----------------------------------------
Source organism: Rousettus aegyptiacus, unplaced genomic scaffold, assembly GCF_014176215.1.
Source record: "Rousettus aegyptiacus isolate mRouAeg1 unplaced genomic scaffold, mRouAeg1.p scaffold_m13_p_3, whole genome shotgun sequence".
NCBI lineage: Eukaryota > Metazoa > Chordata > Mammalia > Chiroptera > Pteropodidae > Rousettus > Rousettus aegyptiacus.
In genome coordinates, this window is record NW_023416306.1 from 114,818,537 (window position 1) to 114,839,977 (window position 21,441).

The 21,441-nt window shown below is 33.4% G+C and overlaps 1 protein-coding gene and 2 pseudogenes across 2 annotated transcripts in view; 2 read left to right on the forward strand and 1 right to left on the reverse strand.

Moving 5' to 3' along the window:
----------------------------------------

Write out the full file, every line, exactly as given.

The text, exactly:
Source organism: Rousettus aegyptiacus, unplaced genomic scaffold, assembly GCF_014176215.1.
Source record: "Rousettus aegyptiacus isolate mRouAeg1 unplaced genomic scaffold, mRouAeg1.p scaffold_m13_p_3, whole genome shotgun sequence".
NCBI lineage: Eukaryota > Metazoa > Chordata > Mammalia > Chiroptera > Pteropodidae > Rousettus > Rousettus aegyptiacus.
In genome coordinates, this window is record NW_023416306.1 from 114,818,537 (window position 1) to 114,839,977 (window position 21,441).

The 21,441-nt window shown below is 33.4% G+C and overlaps 1 protein-coding gene and 2 pseudogenes across 2 annotated transcripts in view; 2 read left to right on the forward strand and 1 right to left on the reverse strand.

Moving 5' to 3' along the window: